Sid’s granddaughter

Who would have thought Millenna would comment more about Sid Seid?

Sid Seid Mosquito VI from 418 Squadron

Thank you! You know more about him than I do! He passed away when my father was 8 years old. . . I’m from Palau! You should tell some of your friends and come visit; it’s a great place! Anyways, I’m writing a report on him so if you have anymore info on him will you please share?

Thanks !

I was sure she would comment more on her grandfather.

Course 63 No. 2 S.F.T.S. Uplands

Advertisements

Sid Seid and the V-1s

I found this “funny” anecdote on a forum left on a message in 2007.

I was searching for more information on Sid Seil.

Sid Seid Mosquito VI from 418 Squadron

 

I am sharing this with Sid’s granddaughter who wrote a comment…

He’s my Grandpa ! Sid Seid

Sid Seid

Student pilot Sid Seid

Ever wonder how the paint got scorched off the Mosquito

BY DAVE MCINTOSH

The following excerpt is from Dave Macintosh’s book, “Terror in the Starboard Seat, “published by General Publishing Co. Ltd., Don Mills, Ont. It is Mclntosh’s personal account of his experiences as a 418 Squadron observer/navigator on Mosquitos and of his sometimes strained relationship with his pilot, Sid Seid.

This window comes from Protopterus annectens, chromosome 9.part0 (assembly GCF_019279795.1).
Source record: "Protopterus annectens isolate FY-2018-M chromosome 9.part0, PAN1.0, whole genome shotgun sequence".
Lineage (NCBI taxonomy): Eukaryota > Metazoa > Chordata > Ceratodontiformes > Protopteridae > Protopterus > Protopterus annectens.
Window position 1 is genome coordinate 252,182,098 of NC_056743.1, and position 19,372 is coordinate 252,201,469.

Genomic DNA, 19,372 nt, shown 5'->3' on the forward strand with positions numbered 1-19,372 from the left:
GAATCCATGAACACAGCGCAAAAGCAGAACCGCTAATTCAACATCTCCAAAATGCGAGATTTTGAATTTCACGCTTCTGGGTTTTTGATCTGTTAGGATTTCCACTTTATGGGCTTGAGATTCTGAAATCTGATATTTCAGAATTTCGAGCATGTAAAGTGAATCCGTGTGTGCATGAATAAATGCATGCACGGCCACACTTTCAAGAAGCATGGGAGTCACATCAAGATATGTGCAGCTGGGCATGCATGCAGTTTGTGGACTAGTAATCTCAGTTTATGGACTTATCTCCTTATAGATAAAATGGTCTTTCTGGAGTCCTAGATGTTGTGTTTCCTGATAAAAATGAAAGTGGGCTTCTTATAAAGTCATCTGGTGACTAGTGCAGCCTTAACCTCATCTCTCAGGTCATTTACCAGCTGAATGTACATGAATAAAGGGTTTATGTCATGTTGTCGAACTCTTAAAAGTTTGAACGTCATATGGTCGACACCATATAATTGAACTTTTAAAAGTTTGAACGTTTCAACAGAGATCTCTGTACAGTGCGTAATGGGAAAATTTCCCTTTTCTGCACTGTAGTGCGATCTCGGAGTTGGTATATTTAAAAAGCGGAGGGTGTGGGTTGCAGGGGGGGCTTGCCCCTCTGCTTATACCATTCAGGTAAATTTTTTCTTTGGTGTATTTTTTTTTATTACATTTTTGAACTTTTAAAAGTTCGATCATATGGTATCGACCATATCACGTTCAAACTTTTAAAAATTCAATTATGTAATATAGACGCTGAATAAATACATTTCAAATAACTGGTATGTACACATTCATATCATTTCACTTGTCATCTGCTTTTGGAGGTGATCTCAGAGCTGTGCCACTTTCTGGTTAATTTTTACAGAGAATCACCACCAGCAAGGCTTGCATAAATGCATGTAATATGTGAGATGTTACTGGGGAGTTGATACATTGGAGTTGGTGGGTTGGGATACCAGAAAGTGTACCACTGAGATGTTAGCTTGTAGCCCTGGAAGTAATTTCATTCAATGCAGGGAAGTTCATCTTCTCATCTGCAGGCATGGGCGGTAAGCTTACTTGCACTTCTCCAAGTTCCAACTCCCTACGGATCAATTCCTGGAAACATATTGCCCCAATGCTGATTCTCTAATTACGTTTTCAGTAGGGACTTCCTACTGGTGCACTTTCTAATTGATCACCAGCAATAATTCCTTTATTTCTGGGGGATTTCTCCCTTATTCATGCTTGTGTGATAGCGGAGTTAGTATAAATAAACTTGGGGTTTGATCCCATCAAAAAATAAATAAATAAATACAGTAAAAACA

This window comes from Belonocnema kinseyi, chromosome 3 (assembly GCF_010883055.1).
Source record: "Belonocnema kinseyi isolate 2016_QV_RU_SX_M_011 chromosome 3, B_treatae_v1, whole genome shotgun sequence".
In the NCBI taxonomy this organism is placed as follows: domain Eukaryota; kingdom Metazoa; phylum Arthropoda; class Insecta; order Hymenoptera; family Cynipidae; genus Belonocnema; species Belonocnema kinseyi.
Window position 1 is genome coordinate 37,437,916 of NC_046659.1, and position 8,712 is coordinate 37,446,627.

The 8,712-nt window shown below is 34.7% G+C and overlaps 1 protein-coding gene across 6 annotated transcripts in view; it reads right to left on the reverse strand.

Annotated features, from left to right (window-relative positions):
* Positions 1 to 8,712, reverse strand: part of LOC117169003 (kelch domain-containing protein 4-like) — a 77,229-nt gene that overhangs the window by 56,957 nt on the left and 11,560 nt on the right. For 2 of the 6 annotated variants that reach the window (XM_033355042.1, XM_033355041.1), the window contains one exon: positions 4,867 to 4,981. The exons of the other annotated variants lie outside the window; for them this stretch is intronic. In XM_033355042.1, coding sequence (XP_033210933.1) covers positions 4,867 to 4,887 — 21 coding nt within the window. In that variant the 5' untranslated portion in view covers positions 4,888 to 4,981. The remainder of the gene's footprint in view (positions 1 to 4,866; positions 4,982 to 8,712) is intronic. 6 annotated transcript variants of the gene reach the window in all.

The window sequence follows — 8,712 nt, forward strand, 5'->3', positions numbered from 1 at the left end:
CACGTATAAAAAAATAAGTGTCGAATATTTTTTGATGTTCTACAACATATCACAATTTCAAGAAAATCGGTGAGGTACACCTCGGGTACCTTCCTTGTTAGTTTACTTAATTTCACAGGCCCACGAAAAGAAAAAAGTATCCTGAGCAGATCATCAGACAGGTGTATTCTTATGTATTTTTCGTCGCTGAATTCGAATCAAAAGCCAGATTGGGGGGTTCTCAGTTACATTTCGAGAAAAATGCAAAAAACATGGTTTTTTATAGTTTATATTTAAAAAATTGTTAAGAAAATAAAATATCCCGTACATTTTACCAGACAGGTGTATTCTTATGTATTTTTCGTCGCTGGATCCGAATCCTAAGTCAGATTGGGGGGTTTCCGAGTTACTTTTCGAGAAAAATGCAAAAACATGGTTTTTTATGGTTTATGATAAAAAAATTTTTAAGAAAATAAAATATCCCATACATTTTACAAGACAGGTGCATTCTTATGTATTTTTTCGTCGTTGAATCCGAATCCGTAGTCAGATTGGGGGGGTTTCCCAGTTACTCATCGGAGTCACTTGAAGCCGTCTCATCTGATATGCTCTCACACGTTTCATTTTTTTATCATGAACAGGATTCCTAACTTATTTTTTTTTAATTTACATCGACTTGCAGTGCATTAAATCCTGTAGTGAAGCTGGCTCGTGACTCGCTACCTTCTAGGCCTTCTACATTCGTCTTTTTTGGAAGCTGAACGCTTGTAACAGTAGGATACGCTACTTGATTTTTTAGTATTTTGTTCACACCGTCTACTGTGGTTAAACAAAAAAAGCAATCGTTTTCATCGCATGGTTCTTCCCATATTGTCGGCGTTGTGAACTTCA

Terror in the starboard seat

 

Seid was a Jewish-American in the RCAF whose main aim in life was to single-handedly win the war against Hitler. The story picks up on their 1944 encounter with German V-l buzz bombs.

There was nothing very complicated about the V-l. It was a small glider with an engine in it and it was loaded with explosive. Jerry put enough gas in the engine to make it go to London. When the gas ran out. the bomb fell down on whatever — or whomever — was underneath. The thing understandably made the Brits very jittery. It did me too.

The launching pads were near the French coast from Le Havre to Boulogne. You’d think they would be easy to find and bomb, but they weren’t. The only alternative was to shoot them down, preferably over the Channel where they could do no damage. There was little point in shooting them down over England because they were going to fall out of the sky anyway.

So away we went looking for flying bombs. Better than stooging around France, I thought, until I found out we’d be stooging around at 10,000 feet over France waiting for the bombs to appear.

SEARCHLIGHTS

The first night we set out for Beachy Head, from where we were going to make track for France. Near Brighton, a couple of searchlights snapped on. They picked us up right away. It was blinding in the cockpit.

“Jesus, tell them we’re on their side.” Sid said, crouching as far down as he could so he could see the instrument panel. This was old hat. I reached around and casually fired the Very pistol. A beautiful green flare shot out- But the searchlights didn’t go off as supposed to do. Two more stung with deadly accuracy. Zap!